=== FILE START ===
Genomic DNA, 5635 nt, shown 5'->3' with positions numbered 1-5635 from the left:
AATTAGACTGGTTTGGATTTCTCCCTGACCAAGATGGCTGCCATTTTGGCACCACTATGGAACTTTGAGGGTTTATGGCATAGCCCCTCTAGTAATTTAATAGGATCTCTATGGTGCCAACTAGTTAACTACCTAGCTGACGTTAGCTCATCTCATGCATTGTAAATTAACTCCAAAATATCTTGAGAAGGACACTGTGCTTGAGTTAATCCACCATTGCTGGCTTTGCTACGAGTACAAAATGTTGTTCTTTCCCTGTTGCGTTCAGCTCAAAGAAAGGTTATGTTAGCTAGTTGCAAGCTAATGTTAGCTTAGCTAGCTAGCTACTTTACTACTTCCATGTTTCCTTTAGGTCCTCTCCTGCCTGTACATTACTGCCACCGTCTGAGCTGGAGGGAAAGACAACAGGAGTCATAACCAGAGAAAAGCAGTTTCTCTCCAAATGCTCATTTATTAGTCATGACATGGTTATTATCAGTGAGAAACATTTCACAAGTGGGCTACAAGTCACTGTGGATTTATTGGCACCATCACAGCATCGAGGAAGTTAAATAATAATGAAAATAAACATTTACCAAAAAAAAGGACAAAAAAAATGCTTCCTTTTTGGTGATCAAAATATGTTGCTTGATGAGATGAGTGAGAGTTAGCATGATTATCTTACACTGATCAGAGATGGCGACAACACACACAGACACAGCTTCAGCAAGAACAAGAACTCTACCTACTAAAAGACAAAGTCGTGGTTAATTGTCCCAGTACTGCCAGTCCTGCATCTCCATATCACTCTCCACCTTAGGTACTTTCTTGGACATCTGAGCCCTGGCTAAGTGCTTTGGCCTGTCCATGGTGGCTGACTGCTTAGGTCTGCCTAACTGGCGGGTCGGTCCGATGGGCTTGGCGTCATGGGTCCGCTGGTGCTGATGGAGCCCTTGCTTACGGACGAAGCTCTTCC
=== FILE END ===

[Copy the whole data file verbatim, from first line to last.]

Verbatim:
Genomic DNA, 5635 nt, shown 5'->3' with positions numbered 1-5635 from the left:
AATTAGACTGGTTTGGATTTCTCCCTGACCAAGATGGCTGCCATTTTGGCACCACTATGGAACTTTGAGGGTTTATGGCATAGCCCCTCTAGTAATTTAATAGGATCTCTATGGTGCCAACTAGTTAACTACCTAGCTGACGTTAGCTCATCTCATGCATTGTAAATTAACTCCAAAATATCTTGAGAAGGACACTGTGCTTGAGTTAATCCACCATTGCTGGCTTTGCTACGAGTACAAAATGTTGTTCTTTCCCTGTTGCGTTCAGCTCAAAGAAAGGTTATGTTAGCTAGTTGCAAGCTAATGTTAGCTTAGCTAGCTAGCTACTTTACTACTTCCATGTTTCCTTTAGGTCCTCTCCTGCCTGTACATTACTGCCACCGTCTGAGCTGGAGGGAAAGACAACAGGAGTCATAACCAGAGAAAAGCAGTTTCTCTCCAAATGCTCATTTATTAGTCATGACATGGTTATTATCAGTGAGAAACATTTCACAAGTGGGCTACAAGTCACTGTGGATTTATTGGCACCATCACAGCATCGAGGAAGTTAAATAATAATGAAAATAAACATTTACCAAAAAAAAGGACAAAAAAAATGCTTCCTTTTTGGTGATCAAAATATGTTGCTTGATGAGATGAGTGAGAGTTAGCATGATTATCTTACACTGATCAGAGATGGCGACAACACACACAGACACAGCTTCAGCAAGAACAAGAACTCTACCTACTAAAAGACAAAGTCGTGGTTAATTGTCCCAGTACTGCCAGTCCTGCATCTCCATATCACTCTCCACCTTAGGTACTTTCTTGGACATCTGAGCCCTGGCTAAGTGCTTTGGCCTGTCCATGGTGGCTGACTGCTTAGGTCTGCCTAACTGGCGGGTCGGTCCGATGGGCTTGGCGTCATGGGTCCGCTGGTGCTGATGGAGCCCTTGCTTACGGACGAAGCTCTTCC